What do you look forward to as the Asia Pacific Brand Director?

Brand and marketing is a really tangible job where we get to see our initiatives’ impact on the local market. I look forward to shaping how people perceive the Courtyard, Four Points, and Fairfield brands in Asia Pacific through localised campaigns and project work. To that point, I look forward to learning more about the cultures of the destinations where we have properties so we can tell better stories about those places.

Do you like sticking to a routine? Or going with the flow? 

I am horrible at sticking to a routine. This job is great because no 2 days are the same. From monthly travel to interacting across a wide breadth of stakeholders, I enjoy the variety of the work.

How do you maintain a healthy work-life balance?  

I am not the best at work life balance, but I try to go on a run a couple times a week. I also don’t get email notifications on my phone. Increasingly, I find work and life to be more of a blend. I sneak time to take a day off and do fun activities on the tail end of work trips. And often on the weekends, I find myself inspired by the events I attend or conversations I have, which then inform my work.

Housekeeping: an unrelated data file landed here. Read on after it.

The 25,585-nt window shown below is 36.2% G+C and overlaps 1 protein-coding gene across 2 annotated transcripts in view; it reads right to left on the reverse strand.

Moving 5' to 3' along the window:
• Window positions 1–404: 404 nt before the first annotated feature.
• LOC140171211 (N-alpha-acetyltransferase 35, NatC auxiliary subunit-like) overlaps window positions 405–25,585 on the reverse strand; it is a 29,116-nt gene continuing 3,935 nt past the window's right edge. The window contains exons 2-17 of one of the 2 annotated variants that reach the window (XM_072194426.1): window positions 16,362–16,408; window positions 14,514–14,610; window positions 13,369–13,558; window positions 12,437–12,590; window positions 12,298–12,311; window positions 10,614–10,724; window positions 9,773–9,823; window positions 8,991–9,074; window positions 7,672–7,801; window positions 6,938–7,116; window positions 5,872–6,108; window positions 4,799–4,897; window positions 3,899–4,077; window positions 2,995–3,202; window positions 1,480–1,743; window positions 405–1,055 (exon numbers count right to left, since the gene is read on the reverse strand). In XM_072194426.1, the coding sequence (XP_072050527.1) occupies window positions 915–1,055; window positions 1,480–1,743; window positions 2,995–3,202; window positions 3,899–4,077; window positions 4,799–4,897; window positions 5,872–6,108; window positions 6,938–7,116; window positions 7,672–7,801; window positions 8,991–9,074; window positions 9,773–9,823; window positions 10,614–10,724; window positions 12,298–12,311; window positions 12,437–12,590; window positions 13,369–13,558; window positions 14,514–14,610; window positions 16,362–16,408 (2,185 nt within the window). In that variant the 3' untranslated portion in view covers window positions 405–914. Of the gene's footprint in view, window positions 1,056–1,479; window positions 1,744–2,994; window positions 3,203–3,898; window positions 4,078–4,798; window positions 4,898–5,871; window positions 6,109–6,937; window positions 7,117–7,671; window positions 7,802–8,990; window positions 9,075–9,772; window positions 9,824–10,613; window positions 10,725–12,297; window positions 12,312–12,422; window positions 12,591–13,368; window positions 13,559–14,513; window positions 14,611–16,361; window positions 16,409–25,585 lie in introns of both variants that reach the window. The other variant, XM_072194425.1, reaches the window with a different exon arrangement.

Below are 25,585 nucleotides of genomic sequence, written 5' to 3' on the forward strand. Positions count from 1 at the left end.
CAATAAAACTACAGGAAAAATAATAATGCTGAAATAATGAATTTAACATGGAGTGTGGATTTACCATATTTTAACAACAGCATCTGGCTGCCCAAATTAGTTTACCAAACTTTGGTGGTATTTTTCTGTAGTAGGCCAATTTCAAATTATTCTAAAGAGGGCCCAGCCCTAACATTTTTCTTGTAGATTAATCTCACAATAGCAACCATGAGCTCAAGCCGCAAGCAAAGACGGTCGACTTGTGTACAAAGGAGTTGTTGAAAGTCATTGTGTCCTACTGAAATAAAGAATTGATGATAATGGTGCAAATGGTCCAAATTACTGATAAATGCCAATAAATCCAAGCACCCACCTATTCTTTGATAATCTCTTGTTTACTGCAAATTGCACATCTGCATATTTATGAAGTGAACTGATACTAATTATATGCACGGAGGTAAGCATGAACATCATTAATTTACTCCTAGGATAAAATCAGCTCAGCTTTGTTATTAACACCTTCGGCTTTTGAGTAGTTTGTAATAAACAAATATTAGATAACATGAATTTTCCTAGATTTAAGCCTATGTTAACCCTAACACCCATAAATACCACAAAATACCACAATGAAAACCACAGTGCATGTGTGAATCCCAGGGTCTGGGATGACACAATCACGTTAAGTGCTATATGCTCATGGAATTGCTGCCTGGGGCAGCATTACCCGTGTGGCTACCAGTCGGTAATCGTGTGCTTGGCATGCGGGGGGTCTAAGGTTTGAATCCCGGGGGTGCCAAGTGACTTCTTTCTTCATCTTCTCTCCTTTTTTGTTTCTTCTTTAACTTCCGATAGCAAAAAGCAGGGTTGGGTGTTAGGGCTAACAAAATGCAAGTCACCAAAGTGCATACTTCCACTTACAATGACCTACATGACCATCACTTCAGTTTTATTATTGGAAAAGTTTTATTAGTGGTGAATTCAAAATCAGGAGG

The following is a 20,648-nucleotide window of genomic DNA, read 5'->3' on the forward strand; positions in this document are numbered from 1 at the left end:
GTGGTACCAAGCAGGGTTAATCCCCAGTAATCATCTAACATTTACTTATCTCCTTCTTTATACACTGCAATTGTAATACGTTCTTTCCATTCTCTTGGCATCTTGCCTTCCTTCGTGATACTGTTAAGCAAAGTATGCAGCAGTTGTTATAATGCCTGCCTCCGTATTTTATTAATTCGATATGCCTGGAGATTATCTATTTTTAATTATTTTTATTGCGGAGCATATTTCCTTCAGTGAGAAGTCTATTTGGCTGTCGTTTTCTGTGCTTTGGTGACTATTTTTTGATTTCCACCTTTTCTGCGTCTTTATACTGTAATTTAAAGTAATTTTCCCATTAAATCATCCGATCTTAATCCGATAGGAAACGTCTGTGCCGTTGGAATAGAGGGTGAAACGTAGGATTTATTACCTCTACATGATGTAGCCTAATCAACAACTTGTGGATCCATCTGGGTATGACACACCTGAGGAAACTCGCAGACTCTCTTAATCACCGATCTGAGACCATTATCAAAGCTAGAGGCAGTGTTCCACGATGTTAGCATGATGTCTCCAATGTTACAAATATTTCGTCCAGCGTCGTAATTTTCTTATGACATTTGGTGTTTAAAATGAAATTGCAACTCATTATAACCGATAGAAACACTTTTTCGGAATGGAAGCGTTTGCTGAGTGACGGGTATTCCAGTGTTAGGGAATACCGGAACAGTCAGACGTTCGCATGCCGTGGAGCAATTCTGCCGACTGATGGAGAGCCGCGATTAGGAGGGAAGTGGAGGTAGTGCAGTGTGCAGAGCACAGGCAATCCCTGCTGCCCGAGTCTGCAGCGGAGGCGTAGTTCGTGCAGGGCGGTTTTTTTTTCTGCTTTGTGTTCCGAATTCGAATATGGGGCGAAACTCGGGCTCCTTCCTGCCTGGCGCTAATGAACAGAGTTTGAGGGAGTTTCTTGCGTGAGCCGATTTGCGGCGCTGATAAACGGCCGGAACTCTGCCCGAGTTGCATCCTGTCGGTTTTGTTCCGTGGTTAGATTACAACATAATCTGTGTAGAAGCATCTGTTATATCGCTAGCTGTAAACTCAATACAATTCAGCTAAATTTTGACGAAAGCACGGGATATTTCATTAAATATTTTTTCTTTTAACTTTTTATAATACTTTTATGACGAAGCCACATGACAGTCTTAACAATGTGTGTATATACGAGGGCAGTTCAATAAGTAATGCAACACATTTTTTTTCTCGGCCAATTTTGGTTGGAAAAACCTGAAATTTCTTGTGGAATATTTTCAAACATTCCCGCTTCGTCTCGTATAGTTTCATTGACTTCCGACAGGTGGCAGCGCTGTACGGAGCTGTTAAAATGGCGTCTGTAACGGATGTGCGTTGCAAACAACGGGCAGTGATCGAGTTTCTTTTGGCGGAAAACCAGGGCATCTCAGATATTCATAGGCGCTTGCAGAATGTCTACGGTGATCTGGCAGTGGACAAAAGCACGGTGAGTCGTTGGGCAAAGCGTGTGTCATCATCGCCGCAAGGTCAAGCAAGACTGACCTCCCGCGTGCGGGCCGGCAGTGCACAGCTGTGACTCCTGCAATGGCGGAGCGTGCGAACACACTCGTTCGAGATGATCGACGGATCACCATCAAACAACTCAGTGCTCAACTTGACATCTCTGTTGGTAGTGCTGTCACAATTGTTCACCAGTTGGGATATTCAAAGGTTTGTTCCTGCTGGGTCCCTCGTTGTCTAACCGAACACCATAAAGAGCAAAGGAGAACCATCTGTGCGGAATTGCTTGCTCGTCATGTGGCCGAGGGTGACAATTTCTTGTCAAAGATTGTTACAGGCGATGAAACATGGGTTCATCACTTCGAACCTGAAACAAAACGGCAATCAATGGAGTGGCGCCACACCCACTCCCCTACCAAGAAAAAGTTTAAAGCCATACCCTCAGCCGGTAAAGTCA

What activities/hobbies do you enjoy outside of work? 

I like to run and enjoy writing in my spare time. Both are very therapeutic for me. Running is a simple task—it is a practice in moving forward step by step, which grounds me when I feel like I have too much work to handle. Writing is my preferred form of self expression, and helps me process all the thoughts in my head.

If you could go on a long holiday anywhere in the world, where would you go, and what would you do?

I’d love to take an extended trip across India because I think it’s important for me to understand more about the country to inform my work. India is an important market for Courtyard, Four Points, and Fairfield. I would love to understand the country’s history and culture to learn more personally and also to do my job better.

Can you share tips for women who would like to follow the same career path? 

I hope more women pursue opportunities instead of hesitating about them. It’s statistically proven that women often don’t apply to jobs unless they think they’re 100% qualified for, whereas men apply to jobs when they think they meet 60% of the criteria. Whenever I make job postings, most of the applicants are men. Most of the people who reach out to me on LinkedIn are men. I encourage women to apply for opportunities and network just as men because women’s voices are incredibly important. I hope more brands can be shaped by women and other underrepresented perspectives over time.

At the same time, women’s success is not just up to women, but also men. More men should be asking themselves what they can do to support women’s career development. More men should professionally mentor women. More men should speak up on behalf of women. I also hope these changes take place too to make progress on representation in the workplace.